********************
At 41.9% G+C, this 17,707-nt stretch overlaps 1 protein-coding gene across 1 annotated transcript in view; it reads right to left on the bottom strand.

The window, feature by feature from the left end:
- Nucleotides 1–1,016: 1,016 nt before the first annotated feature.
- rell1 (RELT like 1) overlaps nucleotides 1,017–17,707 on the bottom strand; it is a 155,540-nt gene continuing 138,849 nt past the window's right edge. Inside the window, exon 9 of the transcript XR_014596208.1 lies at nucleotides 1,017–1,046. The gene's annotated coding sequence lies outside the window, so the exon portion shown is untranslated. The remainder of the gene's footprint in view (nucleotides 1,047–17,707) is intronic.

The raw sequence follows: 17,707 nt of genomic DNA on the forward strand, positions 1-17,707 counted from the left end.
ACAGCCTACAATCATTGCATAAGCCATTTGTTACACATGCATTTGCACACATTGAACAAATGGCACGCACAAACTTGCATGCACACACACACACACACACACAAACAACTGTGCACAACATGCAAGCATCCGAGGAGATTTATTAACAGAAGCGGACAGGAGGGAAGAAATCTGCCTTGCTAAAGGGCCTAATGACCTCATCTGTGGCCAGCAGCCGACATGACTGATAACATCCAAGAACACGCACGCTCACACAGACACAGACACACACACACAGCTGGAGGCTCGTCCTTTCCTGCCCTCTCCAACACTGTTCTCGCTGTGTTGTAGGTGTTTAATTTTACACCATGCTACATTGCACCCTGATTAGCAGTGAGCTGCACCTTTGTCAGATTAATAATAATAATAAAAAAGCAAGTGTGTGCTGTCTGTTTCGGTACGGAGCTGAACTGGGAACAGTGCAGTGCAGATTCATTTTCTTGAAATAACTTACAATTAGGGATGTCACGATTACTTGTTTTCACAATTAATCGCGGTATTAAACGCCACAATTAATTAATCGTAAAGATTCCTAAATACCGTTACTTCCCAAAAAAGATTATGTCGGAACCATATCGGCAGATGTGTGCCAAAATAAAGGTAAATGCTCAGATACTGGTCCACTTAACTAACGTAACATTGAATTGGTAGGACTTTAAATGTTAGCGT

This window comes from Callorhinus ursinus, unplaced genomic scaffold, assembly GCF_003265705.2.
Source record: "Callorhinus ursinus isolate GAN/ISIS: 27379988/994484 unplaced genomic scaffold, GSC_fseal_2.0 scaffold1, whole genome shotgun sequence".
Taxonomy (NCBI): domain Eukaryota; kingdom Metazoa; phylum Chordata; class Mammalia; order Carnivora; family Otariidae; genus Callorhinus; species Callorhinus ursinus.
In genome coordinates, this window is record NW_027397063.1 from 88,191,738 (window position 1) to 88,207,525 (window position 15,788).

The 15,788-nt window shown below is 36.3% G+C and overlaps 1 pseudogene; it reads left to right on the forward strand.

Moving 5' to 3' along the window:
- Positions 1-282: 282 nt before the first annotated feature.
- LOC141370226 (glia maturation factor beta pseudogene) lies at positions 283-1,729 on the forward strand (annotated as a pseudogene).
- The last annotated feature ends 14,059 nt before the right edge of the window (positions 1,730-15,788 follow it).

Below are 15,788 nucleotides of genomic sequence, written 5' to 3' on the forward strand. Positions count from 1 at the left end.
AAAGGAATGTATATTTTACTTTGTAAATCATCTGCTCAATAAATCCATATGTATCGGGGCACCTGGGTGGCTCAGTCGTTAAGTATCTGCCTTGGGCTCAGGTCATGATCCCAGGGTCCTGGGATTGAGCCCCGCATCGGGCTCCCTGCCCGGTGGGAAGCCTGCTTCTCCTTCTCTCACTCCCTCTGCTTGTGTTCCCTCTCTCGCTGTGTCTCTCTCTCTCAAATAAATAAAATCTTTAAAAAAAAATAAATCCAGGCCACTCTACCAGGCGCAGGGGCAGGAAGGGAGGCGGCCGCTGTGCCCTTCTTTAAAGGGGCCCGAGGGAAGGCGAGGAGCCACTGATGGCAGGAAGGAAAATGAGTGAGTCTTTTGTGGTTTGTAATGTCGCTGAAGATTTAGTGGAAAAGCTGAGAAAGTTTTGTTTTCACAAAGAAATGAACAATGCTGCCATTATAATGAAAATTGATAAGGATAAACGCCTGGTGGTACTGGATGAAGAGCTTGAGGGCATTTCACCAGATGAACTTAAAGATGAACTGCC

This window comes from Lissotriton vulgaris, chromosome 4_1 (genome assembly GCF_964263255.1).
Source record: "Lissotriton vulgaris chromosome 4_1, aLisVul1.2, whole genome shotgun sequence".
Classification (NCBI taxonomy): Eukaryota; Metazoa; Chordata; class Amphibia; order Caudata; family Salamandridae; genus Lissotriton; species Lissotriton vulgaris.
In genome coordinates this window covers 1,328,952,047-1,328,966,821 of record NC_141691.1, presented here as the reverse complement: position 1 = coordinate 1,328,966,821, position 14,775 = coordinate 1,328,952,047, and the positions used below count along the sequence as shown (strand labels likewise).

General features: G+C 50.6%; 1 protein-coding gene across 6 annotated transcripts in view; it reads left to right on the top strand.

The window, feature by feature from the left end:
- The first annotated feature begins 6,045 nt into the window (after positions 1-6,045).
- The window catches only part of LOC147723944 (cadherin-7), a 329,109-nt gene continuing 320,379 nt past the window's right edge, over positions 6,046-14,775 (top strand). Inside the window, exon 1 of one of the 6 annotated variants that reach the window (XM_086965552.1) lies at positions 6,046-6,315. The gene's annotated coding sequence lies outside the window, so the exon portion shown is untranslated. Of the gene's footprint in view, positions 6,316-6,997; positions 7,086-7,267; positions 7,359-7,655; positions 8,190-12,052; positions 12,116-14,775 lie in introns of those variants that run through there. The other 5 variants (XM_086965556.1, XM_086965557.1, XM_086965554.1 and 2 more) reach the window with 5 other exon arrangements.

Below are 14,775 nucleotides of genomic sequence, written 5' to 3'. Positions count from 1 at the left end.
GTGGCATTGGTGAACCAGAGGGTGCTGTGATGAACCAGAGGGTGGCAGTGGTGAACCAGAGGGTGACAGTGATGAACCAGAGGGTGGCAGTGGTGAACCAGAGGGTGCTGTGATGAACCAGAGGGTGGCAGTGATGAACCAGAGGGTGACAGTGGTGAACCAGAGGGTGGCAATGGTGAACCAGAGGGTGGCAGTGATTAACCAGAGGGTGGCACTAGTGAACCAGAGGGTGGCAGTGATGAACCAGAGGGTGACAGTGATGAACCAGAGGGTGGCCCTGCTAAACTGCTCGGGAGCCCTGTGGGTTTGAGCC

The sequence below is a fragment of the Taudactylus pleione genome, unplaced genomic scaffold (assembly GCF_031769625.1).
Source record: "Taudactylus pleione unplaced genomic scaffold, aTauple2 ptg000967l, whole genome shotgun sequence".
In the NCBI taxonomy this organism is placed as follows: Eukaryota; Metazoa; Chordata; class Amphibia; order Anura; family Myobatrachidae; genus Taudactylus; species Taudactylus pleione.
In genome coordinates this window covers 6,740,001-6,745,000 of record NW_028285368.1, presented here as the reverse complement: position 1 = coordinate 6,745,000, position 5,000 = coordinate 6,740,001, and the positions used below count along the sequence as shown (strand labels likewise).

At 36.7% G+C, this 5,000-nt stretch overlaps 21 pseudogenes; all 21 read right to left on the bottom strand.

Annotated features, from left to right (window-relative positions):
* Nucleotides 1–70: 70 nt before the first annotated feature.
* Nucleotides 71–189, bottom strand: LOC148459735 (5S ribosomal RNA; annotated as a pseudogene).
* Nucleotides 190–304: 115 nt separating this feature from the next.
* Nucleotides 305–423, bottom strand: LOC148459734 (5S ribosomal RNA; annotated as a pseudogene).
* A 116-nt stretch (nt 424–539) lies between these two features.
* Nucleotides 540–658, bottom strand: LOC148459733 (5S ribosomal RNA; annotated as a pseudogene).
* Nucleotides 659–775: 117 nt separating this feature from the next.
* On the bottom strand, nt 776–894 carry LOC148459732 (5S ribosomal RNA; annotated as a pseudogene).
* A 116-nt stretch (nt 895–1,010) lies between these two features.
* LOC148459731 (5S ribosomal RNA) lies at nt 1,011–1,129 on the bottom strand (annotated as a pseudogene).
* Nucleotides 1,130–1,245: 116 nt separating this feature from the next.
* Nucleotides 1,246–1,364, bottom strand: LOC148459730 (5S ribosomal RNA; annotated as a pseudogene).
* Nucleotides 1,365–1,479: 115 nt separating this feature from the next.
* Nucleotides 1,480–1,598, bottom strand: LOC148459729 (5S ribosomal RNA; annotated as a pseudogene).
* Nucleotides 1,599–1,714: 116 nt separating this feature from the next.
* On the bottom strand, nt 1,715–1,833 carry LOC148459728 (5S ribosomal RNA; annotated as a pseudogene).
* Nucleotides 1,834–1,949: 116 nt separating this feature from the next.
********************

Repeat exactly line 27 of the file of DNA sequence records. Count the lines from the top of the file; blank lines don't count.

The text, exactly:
GTGGCATTGGTGAACCAGAGGGTGCTGTGATGAACCAGAGGGTGGCAGTGGTGAACCAGAGGGTGACAGTGATGAACCAGAGGGTGGCAGTGGTGAACCAGAGGGTGCTGTGATGAACCAGAGGGTGGCAGTGATGAACCAGAGGGTGACAGTGGTGAACCAGAGGGTGGCAATGGTGAACCAGAGGGTGGCAGTGATTAACCAGAGGGTGGCACTAGTGAACCAGAGGGTGGCAGTGATGAACCAGAGGGTGACAGTGATGAACCAGAGGGTGGCCCTGCTAAACTGCTCGGGAGCCCTGTGGGTTTGAGCC